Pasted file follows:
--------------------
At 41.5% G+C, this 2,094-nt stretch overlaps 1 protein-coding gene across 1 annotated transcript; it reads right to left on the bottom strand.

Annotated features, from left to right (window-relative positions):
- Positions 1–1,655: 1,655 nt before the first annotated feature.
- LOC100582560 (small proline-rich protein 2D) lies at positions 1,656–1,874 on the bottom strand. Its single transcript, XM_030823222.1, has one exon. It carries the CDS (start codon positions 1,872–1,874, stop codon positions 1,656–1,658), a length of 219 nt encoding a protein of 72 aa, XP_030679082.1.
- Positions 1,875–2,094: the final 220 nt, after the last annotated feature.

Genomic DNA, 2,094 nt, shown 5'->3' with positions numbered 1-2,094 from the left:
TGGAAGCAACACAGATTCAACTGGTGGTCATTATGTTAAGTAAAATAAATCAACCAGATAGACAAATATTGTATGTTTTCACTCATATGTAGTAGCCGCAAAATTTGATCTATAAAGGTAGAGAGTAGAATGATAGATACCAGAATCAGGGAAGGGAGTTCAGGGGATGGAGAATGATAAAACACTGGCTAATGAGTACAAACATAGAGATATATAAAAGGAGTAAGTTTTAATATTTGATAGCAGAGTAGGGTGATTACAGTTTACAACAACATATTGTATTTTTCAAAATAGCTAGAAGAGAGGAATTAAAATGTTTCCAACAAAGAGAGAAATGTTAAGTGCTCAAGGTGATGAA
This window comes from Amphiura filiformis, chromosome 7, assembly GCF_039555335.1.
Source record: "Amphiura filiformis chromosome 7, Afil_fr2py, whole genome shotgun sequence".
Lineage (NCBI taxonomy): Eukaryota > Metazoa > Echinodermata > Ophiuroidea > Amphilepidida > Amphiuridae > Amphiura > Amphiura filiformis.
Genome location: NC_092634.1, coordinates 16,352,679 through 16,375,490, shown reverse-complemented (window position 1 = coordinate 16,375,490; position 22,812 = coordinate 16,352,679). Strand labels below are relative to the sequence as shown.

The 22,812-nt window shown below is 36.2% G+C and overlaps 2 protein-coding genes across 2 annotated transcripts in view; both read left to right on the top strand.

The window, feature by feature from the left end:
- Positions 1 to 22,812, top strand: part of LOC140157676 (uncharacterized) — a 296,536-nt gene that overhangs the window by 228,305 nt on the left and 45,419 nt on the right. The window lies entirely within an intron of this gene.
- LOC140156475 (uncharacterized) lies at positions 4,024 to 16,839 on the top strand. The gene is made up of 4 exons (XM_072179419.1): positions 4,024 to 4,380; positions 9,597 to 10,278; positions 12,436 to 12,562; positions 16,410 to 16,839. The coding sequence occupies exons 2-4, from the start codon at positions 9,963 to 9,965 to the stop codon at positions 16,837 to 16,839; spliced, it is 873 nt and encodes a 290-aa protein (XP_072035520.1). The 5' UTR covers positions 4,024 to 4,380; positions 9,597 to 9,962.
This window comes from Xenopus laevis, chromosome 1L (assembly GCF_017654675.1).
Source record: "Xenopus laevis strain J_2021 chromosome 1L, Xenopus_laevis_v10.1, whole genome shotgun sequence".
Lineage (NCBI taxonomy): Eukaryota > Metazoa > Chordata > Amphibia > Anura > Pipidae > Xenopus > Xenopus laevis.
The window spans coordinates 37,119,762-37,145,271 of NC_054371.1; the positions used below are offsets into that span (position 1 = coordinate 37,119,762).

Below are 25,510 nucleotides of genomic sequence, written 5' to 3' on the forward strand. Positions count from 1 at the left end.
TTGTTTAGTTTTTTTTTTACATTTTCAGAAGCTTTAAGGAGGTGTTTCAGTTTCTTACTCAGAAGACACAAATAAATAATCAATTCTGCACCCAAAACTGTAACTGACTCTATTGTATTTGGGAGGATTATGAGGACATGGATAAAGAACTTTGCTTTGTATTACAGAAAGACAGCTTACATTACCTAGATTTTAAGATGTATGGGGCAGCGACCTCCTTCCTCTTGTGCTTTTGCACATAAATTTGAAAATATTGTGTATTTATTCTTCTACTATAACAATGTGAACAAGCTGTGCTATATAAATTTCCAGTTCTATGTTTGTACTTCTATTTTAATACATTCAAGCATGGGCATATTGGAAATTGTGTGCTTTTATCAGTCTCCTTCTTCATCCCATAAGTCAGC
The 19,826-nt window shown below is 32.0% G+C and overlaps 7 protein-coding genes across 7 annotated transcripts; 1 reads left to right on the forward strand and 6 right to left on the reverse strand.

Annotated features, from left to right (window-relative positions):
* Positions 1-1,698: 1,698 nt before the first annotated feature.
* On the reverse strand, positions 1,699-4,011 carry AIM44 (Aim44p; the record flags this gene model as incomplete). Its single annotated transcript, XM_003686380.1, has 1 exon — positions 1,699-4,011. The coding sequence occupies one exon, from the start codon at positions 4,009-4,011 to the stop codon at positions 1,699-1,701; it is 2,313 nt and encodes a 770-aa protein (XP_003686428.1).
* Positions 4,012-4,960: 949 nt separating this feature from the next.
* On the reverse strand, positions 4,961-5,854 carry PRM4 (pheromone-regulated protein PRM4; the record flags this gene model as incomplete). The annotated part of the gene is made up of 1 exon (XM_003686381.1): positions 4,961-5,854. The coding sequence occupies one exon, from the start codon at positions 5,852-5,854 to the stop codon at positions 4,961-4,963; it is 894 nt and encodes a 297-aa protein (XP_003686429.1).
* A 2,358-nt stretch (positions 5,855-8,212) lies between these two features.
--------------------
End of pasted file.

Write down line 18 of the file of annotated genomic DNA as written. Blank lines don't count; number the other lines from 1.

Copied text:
Lineage (NCBI taxonomy): Eukaryota > Metazoa > Chordata > Amphibia > Anura > Pipidae > Xenopus > Xenopus laevis.